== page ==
Fisker Stock Has the Potential for Big Future Gains

Electric vehicle (EV) startup Fisker (NYSE:FSR) is an interesting case for investors who want to get in on the current EV stock craze via Fisker stock. It has a high impact prototype in the affordable Ocean electric SUV. All EV startups have a prototype, though, and many never get beyond that stage to production.

Source: Eric Broder Van Dyke / Shutterstock.com

Unlike most EV startups, it has a founder (Henrik Fisker) who has actually released an electric car already. His earlier efforts stumbled, but the Ocean is checking all the boxes. So is now the time to consider Fisker stock?

EV stocks have been on fire in 2020. For those who want to invest in this rapidly growing market, the cost of entry is getting higher. Fisker stock is appealing because it combines potential with affordability. It’s up nearly 70% since completing a merger with Spartan Energy Acquisition at the end of October, but currently trades in the $15 range.

The company is sitting on over $1 billion in cash. The Ocean SUV is set to go into production in late 2022. In other words, FSR offers the opportunity of significant long-term growth potential with relatively low risk. 

Waiting For The Ocean to Make It to Production

Setting a late 2022 production target gives the company plenty of time to avoid the situation of a delayed release. That’s a good thing. There can be many speed bumps on the road to production, even when partnering with a highly experienced auto industry supplier for assembly.

Nothing can turn the narrative around an EV maker negative faster than missing a production date. Any delay in that all-important launch date raises questions among investors and industry analysts. Delays also raise concerns with consumers.

Fisker has given itself plenty of lead time and it has enough cash to get to the finish line. 

However, as I wrote several weeks ago, the challenge is to keep up the excitement in the meantime. Two years can be an eternity in any industry and the EV market is moving at breakneck speed. The next two years will be critical as traditional automakers pivot toward offering more EVs.

This is where the Fisker stock story will get interesting. The company’s PR team will have to walk the fine line between keeping up interest and generating pre-orders, and coming off as a hype machine that people tune out.

How the team handles this period has real potential to impact the value of FSR, for better or worse.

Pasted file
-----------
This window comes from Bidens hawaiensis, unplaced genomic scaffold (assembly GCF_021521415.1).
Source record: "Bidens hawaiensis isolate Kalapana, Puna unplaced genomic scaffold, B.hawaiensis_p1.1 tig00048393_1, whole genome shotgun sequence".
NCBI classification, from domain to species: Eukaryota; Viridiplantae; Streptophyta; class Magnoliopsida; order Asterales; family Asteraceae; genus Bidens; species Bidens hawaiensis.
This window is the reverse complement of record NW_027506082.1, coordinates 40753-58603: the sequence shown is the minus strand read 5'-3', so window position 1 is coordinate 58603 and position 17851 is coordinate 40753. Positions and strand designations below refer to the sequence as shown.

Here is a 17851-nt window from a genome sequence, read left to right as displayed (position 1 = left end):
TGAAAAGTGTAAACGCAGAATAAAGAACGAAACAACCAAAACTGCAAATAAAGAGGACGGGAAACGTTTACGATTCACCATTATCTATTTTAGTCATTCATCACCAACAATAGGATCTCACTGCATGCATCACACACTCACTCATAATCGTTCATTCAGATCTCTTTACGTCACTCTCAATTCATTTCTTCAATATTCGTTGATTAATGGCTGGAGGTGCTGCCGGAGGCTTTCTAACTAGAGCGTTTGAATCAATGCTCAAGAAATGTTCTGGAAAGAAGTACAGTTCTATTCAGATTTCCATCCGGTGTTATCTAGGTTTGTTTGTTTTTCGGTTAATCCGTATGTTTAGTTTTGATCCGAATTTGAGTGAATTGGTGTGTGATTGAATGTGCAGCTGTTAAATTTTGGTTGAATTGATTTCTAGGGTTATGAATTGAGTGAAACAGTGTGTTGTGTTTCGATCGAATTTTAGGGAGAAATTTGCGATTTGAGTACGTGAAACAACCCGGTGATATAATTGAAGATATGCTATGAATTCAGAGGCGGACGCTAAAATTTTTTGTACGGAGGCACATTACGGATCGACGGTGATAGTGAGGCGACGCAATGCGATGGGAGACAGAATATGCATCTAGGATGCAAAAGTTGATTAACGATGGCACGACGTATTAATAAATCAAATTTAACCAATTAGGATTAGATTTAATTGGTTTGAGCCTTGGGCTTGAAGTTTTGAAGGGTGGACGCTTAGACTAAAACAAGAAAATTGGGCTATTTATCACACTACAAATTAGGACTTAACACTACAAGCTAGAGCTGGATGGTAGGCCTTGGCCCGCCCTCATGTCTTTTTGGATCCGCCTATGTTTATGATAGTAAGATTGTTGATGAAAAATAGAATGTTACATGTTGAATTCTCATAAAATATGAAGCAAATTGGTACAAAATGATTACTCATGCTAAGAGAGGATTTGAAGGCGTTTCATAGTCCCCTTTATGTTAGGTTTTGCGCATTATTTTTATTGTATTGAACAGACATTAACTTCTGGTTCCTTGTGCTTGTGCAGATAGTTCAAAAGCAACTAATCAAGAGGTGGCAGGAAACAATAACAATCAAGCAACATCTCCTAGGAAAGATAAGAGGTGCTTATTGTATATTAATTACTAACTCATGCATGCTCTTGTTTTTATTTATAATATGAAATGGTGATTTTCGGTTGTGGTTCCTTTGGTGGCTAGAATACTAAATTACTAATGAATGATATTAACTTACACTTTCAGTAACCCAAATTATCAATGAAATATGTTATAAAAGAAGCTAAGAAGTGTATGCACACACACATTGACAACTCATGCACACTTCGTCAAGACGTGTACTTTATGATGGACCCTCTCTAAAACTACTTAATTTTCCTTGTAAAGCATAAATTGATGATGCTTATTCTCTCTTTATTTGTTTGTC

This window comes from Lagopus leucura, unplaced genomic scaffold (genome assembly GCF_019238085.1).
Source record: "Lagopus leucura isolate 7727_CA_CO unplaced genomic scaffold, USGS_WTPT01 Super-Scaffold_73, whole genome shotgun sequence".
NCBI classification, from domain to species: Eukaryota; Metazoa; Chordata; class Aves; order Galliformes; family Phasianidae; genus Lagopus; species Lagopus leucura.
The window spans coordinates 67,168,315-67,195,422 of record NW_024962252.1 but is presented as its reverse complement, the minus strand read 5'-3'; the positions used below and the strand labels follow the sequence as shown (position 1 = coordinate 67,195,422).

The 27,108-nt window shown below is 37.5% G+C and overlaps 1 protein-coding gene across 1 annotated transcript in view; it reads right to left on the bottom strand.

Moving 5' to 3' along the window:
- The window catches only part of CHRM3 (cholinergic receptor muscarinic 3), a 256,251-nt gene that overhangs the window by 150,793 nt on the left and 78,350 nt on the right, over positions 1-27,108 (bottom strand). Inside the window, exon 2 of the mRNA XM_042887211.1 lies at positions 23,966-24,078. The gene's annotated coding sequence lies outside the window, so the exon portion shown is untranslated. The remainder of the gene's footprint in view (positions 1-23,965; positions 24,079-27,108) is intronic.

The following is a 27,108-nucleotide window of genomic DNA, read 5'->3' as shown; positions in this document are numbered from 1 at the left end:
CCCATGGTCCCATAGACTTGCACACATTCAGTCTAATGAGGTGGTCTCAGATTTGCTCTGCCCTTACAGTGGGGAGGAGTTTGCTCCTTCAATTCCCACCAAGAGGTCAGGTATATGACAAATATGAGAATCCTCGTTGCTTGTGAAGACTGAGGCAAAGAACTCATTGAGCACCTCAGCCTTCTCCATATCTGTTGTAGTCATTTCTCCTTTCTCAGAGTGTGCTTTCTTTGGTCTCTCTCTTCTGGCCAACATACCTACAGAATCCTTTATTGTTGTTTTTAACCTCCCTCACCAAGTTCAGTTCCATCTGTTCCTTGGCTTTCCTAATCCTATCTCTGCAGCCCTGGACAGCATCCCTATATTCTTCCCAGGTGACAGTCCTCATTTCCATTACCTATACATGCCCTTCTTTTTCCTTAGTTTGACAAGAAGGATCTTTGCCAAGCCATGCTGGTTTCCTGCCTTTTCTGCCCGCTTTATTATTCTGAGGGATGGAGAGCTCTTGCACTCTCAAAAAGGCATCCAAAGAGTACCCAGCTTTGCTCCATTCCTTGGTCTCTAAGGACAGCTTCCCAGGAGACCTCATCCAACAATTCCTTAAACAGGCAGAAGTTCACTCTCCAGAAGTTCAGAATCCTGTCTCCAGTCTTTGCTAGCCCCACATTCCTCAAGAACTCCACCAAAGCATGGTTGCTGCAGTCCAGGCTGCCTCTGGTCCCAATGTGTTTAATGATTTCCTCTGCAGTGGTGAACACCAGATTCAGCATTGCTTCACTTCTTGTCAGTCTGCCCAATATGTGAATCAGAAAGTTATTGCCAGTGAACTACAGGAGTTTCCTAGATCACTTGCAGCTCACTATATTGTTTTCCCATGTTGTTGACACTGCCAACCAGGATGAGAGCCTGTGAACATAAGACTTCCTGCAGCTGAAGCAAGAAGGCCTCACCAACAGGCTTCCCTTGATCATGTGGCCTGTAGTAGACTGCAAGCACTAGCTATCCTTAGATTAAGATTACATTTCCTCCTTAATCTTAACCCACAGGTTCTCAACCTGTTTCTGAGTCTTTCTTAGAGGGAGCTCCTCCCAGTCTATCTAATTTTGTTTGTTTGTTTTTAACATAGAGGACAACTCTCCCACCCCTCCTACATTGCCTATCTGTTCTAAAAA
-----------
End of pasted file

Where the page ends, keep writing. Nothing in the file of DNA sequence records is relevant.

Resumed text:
Bottom Line on Fisker Stock

With Fisker, it seems there is no middle ground. CNN Business is currently tracking three investment analysts who are covering Fisker stock. Two have it rated as a “buy,” one has it as a “sell.” What’s interesting here is the FSR bear has a 12-month price target of $16, which is only 4.8% downside. The median price target of $22 has 31% upside.

That’s not a whole lot of analysis to pick from, but the message I take from it is that Fisker stock is relatively low risk with plenty of potential. In addition, I believe shares in Fisker are likely to begin to rise more dramatically beyond that 12-month timeframe. Assuming the company is able to launch the Ocean EV as planned in late 2022, that will be the real catalyst for Fisker stock growth.

Getting in now, when FSR is trading in the $15 range, is likely to pay off over the next year. There will undoubtedly be down days — like today — but Fisker is on the right path. By the time the Ocean makes it to production, the current price is going to seem like a bargain basement deal in hindsight.

On the date of publication, neither Louis Navellier nor the InvestorPlace Research Staff member primarily responsible for this article held (either directly or indirectly) any positions in the securities mentioned in this article.

Louis Navellier had an unconventional start, as a grad student who accidentally built a market-beating stock system — with returns rivaling even Warren Buffett. In his latest feat, Louis discovered the “Master Key” to profiting from the biggest tech revolution of this (or any) generation.